Watts - Houston-Packer Collection BX5207.W3 S4x 1805 v.2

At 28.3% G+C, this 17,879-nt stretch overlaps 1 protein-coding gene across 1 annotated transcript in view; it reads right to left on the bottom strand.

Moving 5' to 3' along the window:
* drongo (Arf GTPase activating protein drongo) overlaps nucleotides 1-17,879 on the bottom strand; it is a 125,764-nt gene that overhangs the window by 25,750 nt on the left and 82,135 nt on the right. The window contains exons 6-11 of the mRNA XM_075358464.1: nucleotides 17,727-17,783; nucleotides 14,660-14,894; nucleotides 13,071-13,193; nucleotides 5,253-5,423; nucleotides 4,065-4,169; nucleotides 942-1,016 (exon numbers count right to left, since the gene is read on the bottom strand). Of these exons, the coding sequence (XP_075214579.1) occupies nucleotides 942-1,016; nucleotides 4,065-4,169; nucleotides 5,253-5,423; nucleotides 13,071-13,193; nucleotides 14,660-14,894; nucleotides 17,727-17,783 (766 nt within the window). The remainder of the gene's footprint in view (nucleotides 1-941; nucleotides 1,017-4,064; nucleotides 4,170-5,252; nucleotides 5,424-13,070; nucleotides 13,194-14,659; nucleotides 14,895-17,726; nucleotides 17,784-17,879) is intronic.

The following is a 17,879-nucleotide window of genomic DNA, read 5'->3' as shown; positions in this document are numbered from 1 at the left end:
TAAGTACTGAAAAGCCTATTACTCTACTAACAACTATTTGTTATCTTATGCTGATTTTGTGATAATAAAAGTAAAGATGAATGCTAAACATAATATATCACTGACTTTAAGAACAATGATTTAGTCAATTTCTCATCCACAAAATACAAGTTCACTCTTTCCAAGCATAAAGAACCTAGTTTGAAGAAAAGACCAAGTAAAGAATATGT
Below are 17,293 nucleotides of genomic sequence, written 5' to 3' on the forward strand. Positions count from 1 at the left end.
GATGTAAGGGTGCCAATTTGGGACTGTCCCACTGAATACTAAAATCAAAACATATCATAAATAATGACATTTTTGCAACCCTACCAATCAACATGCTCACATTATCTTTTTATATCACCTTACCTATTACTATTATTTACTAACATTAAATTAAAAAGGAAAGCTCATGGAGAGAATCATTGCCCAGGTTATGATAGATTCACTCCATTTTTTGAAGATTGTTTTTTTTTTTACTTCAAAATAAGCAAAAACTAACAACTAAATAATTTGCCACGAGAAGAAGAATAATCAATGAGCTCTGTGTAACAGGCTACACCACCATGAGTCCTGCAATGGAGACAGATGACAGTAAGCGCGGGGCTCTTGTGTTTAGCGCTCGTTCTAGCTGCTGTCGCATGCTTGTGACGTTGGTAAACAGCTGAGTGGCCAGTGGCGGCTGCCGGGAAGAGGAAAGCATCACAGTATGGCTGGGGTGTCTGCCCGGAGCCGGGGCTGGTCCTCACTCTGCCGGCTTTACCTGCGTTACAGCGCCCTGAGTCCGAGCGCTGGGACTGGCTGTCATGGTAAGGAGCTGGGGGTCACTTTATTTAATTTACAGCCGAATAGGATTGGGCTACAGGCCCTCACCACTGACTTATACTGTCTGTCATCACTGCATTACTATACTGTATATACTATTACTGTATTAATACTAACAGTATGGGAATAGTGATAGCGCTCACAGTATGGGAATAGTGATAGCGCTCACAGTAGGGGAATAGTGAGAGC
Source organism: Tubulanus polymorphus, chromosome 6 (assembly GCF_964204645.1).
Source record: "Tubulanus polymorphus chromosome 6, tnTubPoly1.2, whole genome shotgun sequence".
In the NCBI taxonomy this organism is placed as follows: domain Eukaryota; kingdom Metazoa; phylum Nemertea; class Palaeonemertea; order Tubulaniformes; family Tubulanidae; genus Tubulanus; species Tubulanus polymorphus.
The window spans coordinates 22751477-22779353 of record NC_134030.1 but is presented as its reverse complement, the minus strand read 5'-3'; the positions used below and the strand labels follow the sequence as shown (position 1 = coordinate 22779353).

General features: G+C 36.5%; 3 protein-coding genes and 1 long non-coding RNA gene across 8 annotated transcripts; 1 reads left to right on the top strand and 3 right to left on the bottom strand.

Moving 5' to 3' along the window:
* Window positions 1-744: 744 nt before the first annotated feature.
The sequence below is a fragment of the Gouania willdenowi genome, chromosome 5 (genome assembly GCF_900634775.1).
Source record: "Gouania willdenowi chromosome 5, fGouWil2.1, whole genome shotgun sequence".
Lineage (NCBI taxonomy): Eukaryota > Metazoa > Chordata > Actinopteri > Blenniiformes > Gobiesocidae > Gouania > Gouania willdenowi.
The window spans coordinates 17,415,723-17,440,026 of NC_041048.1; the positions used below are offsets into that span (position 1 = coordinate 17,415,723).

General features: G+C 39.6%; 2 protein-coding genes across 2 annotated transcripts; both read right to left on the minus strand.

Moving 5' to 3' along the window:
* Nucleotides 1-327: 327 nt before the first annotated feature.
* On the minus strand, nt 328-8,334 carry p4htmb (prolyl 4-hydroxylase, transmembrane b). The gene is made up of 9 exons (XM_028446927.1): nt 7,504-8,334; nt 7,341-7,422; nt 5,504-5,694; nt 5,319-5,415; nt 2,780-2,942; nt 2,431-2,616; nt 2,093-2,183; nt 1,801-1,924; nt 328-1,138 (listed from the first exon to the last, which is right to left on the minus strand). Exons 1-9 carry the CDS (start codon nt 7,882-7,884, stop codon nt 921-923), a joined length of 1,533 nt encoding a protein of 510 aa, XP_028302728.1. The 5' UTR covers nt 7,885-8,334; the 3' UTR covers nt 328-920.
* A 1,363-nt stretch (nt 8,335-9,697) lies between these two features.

40 THE UNIVERSAL RULE OF .EQUITY. (SEAM. *XXIII. I. What is the true meaningof this divine rule. II. What is the special argument that our Lord uses in order to enforce it. I,II.. Wherein the particular excellencies of it appear. IV. I shall conclude with' some reflections on this sub- ject. First, What is the true meaning of this rule ? In order to understand this rule aright, we must consi-, der what it does not require, as well as what it does ì For on the one side, some selfish necessitous and unreason- able persons may expect more from us than this rule obliges us to perform :. And on the other side, a timor- ous and weak conscience mayperhaps be led into a mis- take, and think itself bound by this rule to perform some instances of kindness to others, which are'trtterly unrea- sonable and unrequired, and which might be injurious on other accounts to ourselves, or to our families, or to the rest of mankind. We must remember then, that this rule does not mean to oblige us to give all that to another, or do all that for another, which we could possibly desire or wish to be bestowed upon us, or done for us; but whatsoever we could reasonably desire, and justly expect another should do to us, that 'we ought to do to him when he is in the like circumstances. All that in our calm and sedate thoughts we judge, fit and proper another should do for us, that we should practise and do for him. Such re- quests as we could make to others, and could justify -them to ourselves in our own consciences, according to the principles of humanity, the rules of civil society, and. the rights ofmankind, such we ought not to deny to others when they stand in need. Not all that a fond self-love would prompt us to ask, but all that our con- science tell us we might with reason expect. I shall mention an instance or two, which will more fully explain what I mean. 4 criminal under righteous condemnation for murder or robbery, may think thus with himself, " Surely I would pardon the judge or. the prince, if he were in.my circum- stances, therefore he ought to pardon me." Or the judge himself might ;think, " I should be glad to be pardoned or not condemned, if I were in the case of this criminal, therefore I will not condemn him." This sort of thoughts